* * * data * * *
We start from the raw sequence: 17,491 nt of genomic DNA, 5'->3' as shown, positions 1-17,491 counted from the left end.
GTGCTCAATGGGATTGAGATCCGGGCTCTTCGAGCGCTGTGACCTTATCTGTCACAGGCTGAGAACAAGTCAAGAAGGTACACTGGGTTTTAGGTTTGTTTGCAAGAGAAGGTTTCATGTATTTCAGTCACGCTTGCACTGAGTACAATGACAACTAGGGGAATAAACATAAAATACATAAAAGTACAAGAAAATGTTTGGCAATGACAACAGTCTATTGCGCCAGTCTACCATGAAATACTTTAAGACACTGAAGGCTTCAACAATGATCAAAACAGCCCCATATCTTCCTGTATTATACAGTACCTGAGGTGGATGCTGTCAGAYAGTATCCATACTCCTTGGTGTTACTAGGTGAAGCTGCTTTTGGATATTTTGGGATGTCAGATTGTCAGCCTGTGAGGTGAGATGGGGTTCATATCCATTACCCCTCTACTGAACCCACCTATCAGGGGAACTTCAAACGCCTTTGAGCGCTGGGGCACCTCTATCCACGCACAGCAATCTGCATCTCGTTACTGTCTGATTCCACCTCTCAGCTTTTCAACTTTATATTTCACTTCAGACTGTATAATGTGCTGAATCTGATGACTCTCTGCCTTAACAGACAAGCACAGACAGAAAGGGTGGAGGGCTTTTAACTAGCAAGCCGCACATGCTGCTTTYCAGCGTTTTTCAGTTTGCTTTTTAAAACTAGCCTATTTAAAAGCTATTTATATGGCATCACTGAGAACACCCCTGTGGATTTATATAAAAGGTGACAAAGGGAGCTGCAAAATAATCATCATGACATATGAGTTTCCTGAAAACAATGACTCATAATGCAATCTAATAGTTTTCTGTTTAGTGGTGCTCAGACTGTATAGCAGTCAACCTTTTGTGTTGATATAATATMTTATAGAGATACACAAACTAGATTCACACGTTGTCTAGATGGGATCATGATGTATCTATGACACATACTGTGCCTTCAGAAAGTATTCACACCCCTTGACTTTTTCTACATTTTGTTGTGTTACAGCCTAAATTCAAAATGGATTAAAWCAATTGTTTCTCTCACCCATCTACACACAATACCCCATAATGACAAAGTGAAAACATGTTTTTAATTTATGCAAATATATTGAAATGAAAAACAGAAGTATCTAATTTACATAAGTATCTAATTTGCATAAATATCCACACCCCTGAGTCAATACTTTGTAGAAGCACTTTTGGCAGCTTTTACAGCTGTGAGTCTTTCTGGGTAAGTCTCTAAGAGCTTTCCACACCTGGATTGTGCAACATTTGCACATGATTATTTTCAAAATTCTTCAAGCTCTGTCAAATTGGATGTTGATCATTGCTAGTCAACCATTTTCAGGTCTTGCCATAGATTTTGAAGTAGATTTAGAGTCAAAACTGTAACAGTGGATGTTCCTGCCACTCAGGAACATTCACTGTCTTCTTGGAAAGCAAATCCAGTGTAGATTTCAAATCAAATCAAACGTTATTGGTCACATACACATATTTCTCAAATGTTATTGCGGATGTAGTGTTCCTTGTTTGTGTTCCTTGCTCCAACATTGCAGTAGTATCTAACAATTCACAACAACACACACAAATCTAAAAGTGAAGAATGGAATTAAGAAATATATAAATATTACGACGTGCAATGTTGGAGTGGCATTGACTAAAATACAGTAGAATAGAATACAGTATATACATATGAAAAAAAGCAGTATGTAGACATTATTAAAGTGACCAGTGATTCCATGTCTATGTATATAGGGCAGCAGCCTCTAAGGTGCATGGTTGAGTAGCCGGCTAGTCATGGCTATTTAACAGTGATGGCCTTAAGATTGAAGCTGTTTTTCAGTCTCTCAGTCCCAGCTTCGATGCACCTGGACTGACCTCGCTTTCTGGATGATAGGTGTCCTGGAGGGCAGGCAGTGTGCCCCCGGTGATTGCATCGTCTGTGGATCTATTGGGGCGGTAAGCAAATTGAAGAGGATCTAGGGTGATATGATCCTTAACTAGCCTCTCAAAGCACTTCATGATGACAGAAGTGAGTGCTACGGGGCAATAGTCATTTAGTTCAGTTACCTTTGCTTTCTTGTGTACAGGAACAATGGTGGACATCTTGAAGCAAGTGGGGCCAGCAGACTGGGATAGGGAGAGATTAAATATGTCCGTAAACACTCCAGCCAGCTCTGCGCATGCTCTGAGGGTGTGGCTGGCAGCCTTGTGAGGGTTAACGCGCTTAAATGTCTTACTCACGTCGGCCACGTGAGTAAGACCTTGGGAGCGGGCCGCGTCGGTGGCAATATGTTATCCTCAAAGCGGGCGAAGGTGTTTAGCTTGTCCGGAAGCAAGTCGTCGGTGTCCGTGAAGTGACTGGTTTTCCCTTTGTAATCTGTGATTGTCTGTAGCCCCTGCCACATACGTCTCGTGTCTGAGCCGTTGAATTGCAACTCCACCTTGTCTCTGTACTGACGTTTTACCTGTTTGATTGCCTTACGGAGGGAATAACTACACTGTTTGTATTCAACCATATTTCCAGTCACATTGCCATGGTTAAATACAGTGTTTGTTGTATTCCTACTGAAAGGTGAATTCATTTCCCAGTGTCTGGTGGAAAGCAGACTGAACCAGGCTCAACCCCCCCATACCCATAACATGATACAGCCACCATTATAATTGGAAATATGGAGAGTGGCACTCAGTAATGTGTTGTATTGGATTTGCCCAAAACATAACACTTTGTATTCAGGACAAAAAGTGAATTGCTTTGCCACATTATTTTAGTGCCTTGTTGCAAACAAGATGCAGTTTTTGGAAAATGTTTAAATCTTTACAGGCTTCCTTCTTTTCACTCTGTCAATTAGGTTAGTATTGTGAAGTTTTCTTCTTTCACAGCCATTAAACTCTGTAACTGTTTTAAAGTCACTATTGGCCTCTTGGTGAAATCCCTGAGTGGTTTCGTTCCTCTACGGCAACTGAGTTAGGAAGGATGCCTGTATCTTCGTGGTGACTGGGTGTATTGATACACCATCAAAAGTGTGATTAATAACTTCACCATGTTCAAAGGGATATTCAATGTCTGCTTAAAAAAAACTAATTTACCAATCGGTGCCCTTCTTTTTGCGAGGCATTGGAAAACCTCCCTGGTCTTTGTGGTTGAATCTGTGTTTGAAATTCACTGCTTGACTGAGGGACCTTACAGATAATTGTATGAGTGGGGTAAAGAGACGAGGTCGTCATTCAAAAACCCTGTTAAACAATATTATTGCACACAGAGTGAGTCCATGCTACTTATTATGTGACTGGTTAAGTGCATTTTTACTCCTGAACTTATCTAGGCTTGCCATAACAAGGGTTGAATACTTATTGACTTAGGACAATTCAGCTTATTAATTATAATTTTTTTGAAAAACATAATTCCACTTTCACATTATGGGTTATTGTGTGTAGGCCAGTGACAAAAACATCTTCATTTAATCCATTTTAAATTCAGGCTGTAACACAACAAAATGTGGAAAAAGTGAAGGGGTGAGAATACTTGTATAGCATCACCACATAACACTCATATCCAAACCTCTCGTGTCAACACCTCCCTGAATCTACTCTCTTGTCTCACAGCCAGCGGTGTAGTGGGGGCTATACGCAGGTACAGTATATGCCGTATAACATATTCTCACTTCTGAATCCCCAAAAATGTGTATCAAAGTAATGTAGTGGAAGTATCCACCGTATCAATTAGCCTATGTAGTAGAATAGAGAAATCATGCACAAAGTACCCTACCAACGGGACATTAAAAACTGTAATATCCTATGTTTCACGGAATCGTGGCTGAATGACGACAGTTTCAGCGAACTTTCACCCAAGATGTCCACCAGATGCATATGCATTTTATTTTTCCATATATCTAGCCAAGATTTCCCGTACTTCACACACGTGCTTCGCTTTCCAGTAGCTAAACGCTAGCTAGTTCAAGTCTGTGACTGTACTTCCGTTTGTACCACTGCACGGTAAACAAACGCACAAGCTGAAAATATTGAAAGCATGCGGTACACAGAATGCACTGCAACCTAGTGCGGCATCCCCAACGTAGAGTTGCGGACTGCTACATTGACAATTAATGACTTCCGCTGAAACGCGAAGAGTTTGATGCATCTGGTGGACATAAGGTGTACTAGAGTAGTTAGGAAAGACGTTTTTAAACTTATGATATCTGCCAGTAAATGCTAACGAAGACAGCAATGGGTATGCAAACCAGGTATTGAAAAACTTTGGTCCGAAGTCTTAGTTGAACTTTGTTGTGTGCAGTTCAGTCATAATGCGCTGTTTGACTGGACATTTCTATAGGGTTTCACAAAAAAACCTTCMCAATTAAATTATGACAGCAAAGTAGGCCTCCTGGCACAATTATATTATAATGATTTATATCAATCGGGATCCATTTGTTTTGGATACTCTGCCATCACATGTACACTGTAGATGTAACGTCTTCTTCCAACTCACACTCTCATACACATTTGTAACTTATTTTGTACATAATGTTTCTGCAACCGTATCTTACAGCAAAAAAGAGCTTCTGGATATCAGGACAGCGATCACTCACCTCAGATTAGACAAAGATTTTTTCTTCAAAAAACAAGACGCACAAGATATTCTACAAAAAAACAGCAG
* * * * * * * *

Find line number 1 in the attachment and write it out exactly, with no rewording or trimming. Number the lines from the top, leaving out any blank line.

We start from the raw sequence: 17,491 nt of genomic DNA, 5'->3' as shown, positions 1-17,491 counted from the left end.